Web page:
With the destruction of the Sept of Baelor, the murder of hundreds and an ominous coronation scene at the end of season 6, Game of Thrones will be starting season 7 with an official Evil Queen™ on its hands in the form of Cersei Lannister.
Though Cersei is far from a cardboard cut out villain she’s come to bear a striking resemblance to one of the best known evil queens of all time, Snow White’s stepmother. Just as the magic mirror inspired the unnamed stepmother to kill Snow White, so Maggy the Frog set Cersei on the hunt for the younger and more beautiful queen who would be her undoing.
What’s more, Cersei isn’t the only female character who might take on the Evil Queen™ mantle before the series ends. In “Battle of the Bastards” Tyrion had to talk Daenerys down from demolishing the Masters’ cities and there are some fairly well substantiated Mad Queen theories predicting that she’ll eventually over-embrace the Targaryen words of “Fire and Blood” and emerge as the surprise villain of the series.
I’ll be honest. A lot of this rubs me the wrong way.
The very inclusion of an evil queen in a series like Game of Thrones dredges up a long history of villainized powerful women in fantasy and folklore and it’s no coincidence that many of these queens, such as Jadis of Narnia or certain iterations of Morgan le Fay, were pitted against male heroes. The notion that the two most powerful women in the series may fall subject to such a tired trope can’t help but grate on me … particularly in light of R+L=J’s recent confirmation and its implications for Jon Snow.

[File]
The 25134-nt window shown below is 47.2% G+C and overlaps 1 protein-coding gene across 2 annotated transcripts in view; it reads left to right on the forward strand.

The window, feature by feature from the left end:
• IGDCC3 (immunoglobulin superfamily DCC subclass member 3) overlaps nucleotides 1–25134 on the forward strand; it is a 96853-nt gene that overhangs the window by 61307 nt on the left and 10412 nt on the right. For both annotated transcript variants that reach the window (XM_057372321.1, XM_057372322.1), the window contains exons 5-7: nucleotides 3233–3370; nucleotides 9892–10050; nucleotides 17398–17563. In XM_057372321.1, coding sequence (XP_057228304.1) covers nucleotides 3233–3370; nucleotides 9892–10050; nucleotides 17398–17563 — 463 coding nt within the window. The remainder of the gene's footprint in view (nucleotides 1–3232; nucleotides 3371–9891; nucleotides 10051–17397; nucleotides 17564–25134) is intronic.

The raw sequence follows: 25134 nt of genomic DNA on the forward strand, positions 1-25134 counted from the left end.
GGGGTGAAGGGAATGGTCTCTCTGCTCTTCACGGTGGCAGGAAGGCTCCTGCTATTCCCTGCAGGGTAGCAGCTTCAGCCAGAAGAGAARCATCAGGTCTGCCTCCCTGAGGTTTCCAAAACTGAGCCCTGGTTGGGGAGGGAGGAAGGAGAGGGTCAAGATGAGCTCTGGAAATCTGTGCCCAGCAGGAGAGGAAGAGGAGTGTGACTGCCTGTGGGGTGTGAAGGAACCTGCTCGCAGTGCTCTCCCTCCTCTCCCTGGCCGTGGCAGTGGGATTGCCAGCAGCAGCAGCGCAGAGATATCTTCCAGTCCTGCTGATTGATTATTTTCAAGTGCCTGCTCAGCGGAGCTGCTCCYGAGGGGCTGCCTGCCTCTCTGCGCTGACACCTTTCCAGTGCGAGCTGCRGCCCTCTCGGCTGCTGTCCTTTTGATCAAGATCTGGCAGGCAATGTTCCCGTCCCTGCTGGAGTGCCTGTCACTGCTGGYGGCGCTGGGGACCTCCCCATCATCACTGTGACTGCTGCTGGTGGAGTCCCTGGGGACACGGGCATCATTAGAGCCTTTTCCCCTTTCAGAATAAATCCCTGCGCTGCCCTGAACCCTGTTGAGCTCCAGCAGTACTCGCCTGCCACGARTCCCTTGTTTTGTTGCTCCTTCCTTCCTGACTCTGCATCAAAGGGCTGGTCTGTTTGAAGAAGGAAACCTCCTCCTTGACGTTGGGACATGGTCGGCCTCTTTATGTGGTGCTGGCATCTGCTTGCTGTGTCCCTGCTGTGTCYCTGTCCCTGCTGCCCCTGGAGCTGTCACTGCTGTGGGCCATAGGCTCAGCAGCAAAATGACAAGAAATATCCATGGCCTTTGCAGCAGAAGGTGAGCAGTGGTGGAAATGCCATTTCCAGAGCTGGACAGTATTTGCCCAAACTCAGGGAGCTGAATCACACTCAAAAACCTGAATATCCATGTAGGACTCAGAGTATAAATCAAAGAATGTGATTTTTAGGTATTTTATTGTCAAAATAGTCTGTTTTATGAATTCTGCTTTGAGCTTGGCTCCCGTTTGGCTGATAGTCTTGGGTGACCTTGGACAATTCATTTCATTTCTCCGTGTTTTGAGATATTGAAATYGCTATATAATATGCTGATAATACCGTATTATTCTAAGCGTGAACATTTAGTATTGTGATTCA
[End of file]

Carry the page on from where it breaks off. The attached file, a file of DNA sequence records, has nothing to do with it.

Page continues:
However … Game of Thrones has always dealt in shades of grey and it would be a disservice to the show’s complex morality and cast of thousands to view Cersei and Daenerys as representatives of all women in authority. George R.R. Martin has said that he strives to explore “the difficulty of rule” through his work.
Daenerys was, indeed, an imperfect ruler of Meereen and Cersei failed spectacularly as Queen Regent of Westeros … just as Robert Baratheon drove the Realm to bankruptcy, Aerys II descended into insanity, Theon Greyjoy botched his reign as Prince of Winterfell, Robb Stark was butchered at his uncle’s wedding for his bad decision -making and Jon Snow’s own men stabbed him to death.
In other words, leadership is tough in Game of Thrones. For. Everyone.
Moreover, Queen Nymeria, Lyanna Mormont and Asha/Yara Greyjoy are among Westeros’ few examples of competent leaders.
Men and women alike run the gauntlet of leadership styles in this series. Most fail. Some succeed. All struggle. Gender is not what determines who has and who does not have what it takes to win the game of thrones.
So, in conclusion … I remain conflicted. On the one hand, the sexist legacy of the evil queen archetype is too deeply ingrained in fantasy to merely shrug off. On the other hand, a thorough exploration of human frailty and “the difficulty of rule” should feature dangerously incompetent women just as it features dangerously incompetent men.
As with so many discussions about Game of Thrones, a final opinion can’t really be formed until the show and the books conclude. The problem with archetypes like the evil queen and (since I mentioned R+L=J) the long lost king isn’t so much the archetypes themselves but the way they fit into an overarching story that, very often, reinforces the status quo rather than challenges it.
While I remain confident in Game of Thrones‘ capacity to subvert expectations, until the last episode of season 8 is watched and the final page of A Dream of Spring is read there’s only so much we can analyze. What, in the end, will be Game of Thrones‘ take on the Evil Queen™ archetype? We’ll have to wait and see.